The Man Behind the Curtain: In Hold the Mustard, halfway through the bonus Atlantis levels, King Konglomerate is revealed to be some sort of rodent (possibly a gerbil or guinea pig) piloting a gorilla robot. He then has to abandon his robot suit due to it getting wet and breaking, and he doesn't get it back for the ending.
Master of Disguise: Parodied in each of the adventure games, where SPY Fox has only to don the appropriate uniform to go incognito.
Mini Mook: The Gyro Grub, Gnat, Red Oy, and (to a lesser extent) Spry robots from Hold the Mustard.
Misguided Missile: In Dry Cereal, after putting the fuses together, the missile flies off, and we hear SPY Fox say, "I guess that guided missile was misguided." Then it flies back, crashing into the door, and then he says, "Of course, I planned that. I like a dramatic pause."
Mission Control: Every game but Cheese Chase has Monkey Penny play this role, joined by Professor Quack in Hold the Mustard.
Dry Cereal, Some Assembly Required, and Operation Ozone all have two endings: one where the Big Bad gets away, and another with a few more screens of gameplay culminating in the capture of the Big Bad, see Press X to Not Die below.
Hold the Mustard always ends the same way, but finding the bonus Atlantis levels gives the ending a visual difference (see The Man Behind the Curtain above).
Regional Bonus: Operation Ozone got an additional two songs. The Music CD page of the American version's help file mentions "two funky, hip SPY Fox bonus tracks" which were supposed to be available from Humongous Entertainment's website but may never have been available there; these are likely the same two songs.
Running Gag: In the second game: "No, not smelly, S.M.E.L.L.Y.!"
Script Swap: Russian Blue only dances the tango, but the only music played at her deck party is waltz. Spy Fox slips in a sheet of tango music to distract her into dancing long enough for him to plant Walter Wireless in her purse.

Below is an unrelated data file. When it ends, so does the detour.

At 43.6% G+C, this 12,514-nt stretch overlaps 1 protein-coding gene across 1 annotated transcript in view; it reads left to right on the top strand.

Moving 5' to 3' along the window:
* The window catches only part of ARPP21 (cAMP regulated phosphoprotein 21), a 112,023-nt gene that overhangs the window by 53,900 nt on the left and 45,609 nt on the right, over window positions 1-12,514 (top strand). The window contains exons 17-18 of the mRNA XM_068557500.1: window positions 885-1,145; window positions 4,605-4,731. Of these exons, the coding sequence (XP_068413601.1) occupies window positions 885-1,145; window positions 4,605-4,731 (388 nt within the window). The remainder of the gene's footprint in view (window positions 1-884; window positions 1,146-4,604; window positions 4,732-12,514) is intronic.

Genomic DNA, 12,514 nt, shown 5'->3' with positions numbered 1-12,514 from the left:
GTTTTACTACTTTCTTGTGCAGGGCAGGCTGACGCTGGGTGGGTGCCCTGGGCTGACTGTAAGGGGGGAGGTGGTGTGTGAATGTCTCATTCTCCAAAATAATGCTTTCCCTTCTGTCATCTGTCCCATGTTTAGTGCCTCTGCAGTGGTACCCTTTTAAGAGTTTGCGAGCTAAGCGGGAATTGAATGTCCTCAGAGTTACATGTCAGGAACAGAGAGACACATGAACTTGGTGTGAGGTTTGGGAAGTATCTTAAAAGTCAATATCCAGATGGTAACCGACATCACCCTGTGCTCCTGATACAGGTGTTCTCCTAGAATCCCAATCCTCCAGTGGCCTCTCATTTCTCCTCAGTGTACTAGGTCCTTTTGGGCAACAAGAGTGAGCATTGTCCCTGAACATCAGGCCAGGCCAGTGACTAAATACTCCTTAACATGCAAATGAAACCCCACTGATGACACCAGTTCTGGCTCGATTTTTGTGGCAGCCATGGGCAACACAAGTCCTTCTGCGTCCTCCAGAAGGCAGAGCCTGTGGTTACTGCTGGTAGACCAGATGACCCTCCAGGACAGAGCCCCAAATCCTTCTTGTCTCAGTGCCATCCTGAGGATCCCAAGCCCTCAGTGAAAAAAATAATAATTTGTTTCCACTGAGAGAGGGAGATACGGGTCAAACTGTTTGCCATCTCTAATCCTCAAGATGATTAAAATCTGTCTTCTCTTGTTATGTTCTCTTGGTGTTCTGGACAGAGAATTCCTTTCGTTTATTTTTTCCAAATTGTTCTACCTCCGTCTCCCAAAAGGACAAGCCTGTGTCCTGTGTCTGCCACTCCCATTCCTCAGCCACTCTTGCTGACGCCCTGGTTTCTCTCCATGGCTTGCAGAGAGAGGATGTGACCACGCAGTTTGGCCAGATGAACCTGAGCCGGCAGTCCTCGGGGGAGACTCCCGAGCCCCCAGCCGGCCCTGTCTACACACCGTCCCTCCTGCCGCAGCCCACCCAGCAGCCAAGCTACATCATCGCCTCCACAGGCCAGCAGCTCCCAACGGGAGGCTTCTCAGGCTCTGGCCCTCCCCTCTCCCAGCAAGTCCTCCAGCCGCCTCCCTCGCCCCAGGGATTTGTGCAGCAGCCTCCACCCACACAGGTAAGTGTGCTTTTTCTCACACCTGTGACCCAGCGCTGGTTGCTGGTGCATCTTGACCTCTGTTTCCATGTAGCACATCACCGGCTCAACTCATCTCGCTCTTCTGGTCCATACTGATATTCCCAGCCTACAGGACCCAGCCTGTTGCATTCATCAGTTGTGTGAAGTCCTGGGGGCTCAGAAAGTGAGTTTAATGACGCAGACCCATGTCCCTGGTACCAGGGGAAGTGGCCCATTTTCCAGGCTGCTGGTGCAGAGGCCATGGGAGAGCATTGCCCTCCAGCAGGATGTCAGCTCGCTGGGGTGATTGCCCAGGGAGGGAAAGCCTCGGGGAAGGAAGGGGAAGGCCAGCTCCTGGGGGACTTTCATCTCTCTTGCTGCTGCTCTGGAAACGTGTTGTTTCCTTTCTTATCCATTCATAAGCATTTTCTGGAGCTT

Sequel Hook: SPY Fox tries this on Monkey Penny during their chat upon Fox landing on Kid's blimp and Monkey Penny telling him not to let Kid get away:
SPY Fox: But what about the sequel?
Monkey Penny: There are plenty of other villains out there. We'll be fine.
Shoe Phone: Every single gadget is this. Laser toothbrushes, X-ray candy bars, booby trapped coins...
To James Bond especially, amongst others. The ridiculousness of the gadgets is a nod to Get Smart.
Poodles Galore's name is a reference to Pussy Galore from Goldfinger.
Or alternatively, Toodles Galore, Tom's most frequent love interest in Tom and Jerry
Mr. Udderly lifts a line straight from The Ghost and Mr. Chicken: "My whole body's a weapon." It helps that Udderly sounds exactly like Don Knotts.
In Dry Cereal, the cutscene where three mooks eye a recently dropped coin is reminiscent of the three-way duel at the climax of The Good, the Bad and the Ugly.
Artimice J Bigpig is heavily modeled after actor Sydney Greenstreet, and his voice actor even says "Gad!" like Greenstreet's character in The Maltese Falcon.
Fox's vocal characterization is not a shout out to Get Smart. It's Maxwell Smart's voice, coming out of a fox who is not Maxwell Smart, spoken by an actor who also is not Maxwell Smart. Mind: blown.
On the non-spy-related references, Captain Drydock's voice characterization in Dry Cereal is a reference to Captain Kirk, right down to his speech about the sea being "the final frontier". And his boat is called the "SS Winaprise".
Strange Minds Think Alike: If you ask Mr. Udderly about Russian Blue, he'll think you're talking about an Umbrella Drink. If you ask Professor Quack the same question, he'll give you the same answer.
Take Your Time: Once you've disarmed the Milky Weapon of Destruction in Dry Cereal, you can take absolutely as long as you like to get to the room where the dairy cows are being held in spite of the fact that Billy the Kid is escaping all the time.
SPY Fox: On the side it says "'Some Assembly Required.'" Sounds like a excellent title for one of my adventures.
Trash Landing: SPY Fox does this in the opening cutscene of Cheese Chase. The stunt seems to have been planned out, as seconds later the dumpster collapses to reveal Fox ready for action on his SPY Scooter.
Unwinnable: Some Assembly Required's Dummied Out cutscene replaces the Restructo-Lux room's only exit, so if you unlock the cutscene, the room can only be escaped by using the game's debug mode or ScummVM's debugger.
Video Game Caring Potential: In Dry Cereal, it's possible to go back to the Feta Factory after rescuing Mr. Udderly and turn the piranha pool's temperature back to a comfortable level. This has no effect on gameplay, though.
Waxing Lyrical: Played with towards the end of "Some Assembly Required, when Napoleon LeRoach finally gets his dinner after Spy Fox gives the Julia Child expy the fork, a line is sampled from Nancy Sinatra's "These Boots are made for walkin':
LeRoach: Spit Roasted Boot Bearnaise! My favorite dish!